Assumed audience: Theologically-orthodox Christians, or folks interested in things that theologically-orthodox Christians think.

Sanctification is thus not the extraction of creaturely reality from its creatureliness, but the annexation and ordering of its course so that it may fittingly assist in that work which is proper to God.

Ingredient within the idea of sanctification is thus an understanding of God which is neither deist nor dualist. As the Holy Spirit’s work, sanctification is a process in which, in the limitless freedom of God, the creaturely element is given its own genuine reality as it is commanded and moulded to enter into the divine service. God the sanctifying Spirit is both Lord and Life-giver. The sanctifying Spirit is Lord, that is, sanctification is not in any straightforward sense a process of cooperation or coordination between God and the creature, a drawing out or building upon some inherent holiness of the creature’s own. Sanctification is making holy. Holiness is properly an incommunicable divine attribute; if creaturely realities become holy, it is by virtue of election, that is, by a sovereign act of segregation or separation by the Spirit as Lord. In this sense, therefore, the sanctitas of sancta scriptura is aliena. But the Spirit is Life-giver, the bestower of genuine and inalienable creaturely substance. From the vertical of lordship’ there flows the horizontal of life which is truly given. Segregation [n.b. Webster was English and absolutely not thinking of the American connotations of this word!], election to holiness, is not the abolition of creatureliness but its creation and preservation. In this sense, the sanctitas of sancta scriptura is infusa.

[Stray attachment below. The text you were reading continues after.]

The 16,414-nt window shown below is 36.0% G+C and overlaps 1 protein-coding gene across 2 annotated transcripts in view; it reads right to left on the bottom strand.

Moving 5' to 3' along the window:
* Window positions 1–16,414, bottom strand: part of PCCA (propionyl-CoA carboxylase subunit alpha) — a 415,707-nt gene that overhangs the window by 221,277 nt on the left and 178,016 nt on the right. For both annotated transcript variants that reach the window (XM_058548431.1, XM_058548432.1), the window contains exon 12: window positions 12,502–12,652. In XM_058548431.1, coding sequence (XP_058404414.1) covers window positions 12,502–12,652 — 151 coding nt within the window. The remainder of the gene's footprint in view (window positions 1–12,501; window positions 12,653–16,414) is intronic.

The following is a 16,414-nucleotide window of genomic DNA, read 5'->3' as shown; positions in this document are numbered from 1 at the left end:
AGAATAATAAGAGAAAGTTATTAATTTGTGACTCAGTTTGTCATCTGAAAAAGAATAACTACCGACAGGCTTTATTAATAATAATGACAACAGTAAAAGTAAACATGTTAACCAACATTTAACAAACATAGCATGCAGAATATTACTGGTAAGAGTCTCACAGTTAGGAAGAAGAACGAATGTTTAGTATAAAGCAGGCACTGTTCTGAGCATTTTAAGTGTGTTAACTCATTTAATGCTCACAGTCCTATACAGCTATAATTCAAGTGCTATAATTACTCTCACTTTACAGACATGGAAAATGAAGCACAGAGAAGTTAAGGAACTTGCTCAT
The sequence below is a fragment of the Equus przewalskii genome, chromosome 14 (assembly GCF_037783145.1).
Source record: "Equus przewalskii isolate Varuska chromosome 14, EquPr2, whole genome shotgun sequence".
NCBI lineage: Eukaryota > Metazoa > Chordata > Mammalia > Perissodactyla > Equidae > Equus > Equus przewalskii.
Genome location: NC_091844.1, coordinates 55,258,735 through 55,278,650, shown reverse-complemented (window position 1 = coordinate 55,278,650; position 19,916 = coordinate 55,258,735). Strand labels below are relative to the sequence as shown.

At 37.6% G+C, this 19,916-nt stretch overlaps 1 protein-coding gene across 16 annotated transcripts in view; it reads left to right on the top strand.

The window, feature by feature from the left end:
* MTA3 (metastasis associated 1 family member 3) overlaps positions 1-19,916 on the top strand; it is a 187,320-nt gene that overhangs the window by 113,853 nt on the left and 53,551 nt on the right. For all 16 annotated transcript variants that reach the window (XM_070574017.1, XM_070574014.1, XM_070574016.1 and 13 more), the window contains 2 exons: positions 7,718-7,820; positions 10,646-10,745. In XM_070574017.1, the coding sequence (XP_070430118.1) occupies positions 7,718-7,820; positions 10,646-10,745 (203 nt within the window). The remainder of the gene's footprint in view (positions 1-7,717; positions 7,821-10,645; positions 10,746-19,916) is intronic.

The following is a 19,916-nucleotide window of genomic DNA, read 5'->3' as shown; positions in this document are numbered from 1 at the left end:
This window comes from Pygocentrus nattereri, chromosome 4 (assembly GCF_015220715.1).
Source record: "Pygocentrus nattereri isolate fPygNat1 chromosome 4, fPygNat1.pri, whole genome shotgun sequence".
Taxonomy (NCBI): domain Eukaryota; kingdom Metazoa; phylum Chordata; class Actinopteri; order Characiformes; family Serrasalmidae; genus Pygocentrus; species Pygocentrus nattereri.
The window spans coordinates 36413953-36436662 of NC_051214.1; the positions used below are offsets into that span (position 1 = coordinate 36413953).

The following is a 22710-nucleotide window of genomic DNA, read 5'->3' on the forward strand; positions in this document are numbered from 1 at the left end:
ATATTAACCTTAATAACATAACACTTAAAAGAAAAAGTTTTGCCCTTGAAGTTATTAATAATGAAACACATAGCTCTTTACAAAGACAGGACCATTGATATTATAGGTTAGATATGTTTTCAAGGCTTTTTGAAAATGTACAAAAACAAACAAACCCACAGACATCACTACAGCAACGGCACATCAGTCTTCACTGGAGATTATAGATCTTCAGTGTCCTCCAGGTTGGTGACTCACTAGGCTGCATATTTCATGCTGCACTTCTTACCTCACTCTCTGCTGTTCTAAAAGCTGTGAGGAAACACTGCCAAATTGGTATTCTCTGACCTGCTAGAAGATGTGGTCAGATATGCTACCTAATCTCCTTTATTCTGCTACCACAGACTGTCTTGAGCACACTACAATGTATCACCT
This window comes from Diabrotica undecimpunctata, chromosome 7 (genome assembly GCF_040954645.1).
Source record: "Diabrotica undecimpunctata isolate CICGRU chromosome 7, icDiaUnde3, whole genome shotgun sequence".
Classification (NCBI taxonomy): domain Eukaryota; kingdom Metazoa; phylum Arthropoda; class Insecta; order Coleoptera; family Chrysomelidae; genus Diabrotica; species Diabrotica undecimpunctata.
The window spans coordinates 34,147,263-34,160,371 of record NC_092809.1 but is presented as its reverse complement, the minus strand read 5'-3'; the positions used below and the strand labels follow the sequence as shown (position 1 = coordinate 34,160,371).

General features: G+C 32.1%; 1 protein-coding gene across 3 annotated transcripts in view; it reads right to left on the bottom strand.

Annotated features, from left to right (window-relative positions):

— John Webster, Holy Scripture: A Dogmatic Sketch, pp. 26 – 27